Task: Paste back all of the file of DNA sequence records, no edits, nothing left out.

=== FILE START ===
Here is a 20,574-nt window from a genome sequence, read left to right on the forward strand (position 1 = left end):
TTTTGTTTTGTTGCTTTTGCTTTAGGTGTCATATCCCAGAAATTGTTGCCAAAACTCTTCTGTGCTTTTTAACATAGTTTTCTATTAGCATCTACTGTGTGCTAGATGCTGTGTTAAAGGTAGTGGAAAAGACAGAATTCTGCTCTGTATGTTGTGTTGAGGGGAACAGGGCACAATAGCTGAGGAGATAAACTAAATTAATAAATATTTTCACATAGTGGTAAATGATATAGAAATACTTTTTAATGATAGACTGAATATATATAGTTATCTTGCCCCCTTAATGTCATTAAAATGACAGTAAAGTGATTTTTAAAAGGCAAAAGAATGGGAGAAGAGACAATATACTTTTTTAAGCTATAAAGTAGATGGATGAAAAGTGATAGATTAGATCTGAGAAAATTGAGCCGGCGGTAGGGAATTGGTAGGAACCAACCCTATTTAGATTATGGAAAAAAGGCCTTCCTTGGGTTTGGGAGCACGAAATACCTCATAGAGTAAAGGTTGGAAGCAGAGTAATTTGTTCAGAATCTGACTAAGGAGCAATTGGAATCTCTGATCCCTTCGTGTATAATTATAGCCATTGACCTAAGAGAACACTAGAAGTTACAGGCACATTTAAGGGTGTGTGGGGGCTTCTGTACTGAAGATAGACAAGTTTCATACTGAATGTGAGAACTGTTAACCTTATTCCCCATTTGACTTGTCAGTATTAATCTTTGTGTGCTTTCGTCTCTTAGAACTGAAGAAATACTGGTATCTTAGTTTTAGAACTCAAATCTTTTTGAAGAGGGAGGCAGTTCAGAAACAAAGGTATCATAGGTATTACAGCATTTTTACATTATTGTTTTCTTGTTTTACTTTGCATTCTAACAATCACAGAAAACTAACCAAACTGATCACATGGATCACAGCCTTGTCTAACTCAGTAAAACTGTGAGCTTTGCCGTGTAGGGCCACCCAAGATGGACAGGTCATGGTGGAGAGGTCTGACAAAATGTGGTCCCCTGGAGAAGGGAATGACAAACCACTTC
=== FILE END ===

Here is a 20,574-nt window from a genome sequence, read left to right on the forward strand (position 1 = left end):
TTTTGTTTTGTTGCTTTTGCTTTAGGTGTCATATCCCAGAAATTGTTGCCAAAACTCTTCTGTGCTTTTTAACATAGTTTTCTATTAGCATCTACTGTGTGCTAGATGCTGTGTTAAAGGTAGTGGAAAAGACAGAATTCTGCTCTGTATGTTGTGTTGAGGGGAACAGGGCACAATAGCTGAGGAGATAAACTAAATTAATAAATATTTTCACATAGTGGTAAATGATATAGAAATACTTTTTAATGATAGACTGAATATATATAGTTATCTTGCCCCCTTAATGTCATTAAAATGACAGTAAAGTGATTTTTAAAAGGCAAAAGAATGGGAGAAGAGACAATATACTTTTTTAAGCTATAAAGTAGATGGATGAAAAGTGATAGATTAGATCTGAGAAAATTGAGCCGGCGGTAGGGAATTGGTAGGAACCAACCCTATTTAGATTATGGAAAAAAGGCCTTCCTTGGGTTTGGGAGCACGAAATACCTCATAGAGTAAAGGTTGGAAGCAGAGTAATTTGTTCAGAATCTGACTAAGGAGCAATTGGAATCTCTGATCCCTTCGTGTATAATTATAGCCATTGACCTAAGAGAACACTAGAAGTTACAGGCACATTTAAGGGTGTGTGGGGGCTTCTGTACTGAAGATAGACAAGTTTCATACTGAATGTGAGAACTGTTAACCTTATTCCCCATTTGACTTGTCAGTATTAATCTTTGTGTGCTTTCGTCTCTTAGAACTGAAGAAATACTGGTATCTTAGTTTTAGAACTCAAATCTTTTTGAAGAGGGAGGCAGTTCAGAAACAAAGGTATCATAGGTATTACAGCATTTTTACATTATTGTTTTCTTGTTTTACTTTGCATTCTAACAATCACAGAAAACTAACCAAACTGATCACATGGATCACAGCCTTGTCTAACTCAGTAAAACTGTGAGCTTTGCCGTGTAGGGCCACCCAAGATGGACAGGTCATGGTGGAGAGGTCTGACAAAATGTGGTCCCCTGGAGAAGGGAATGACAAACCACTTC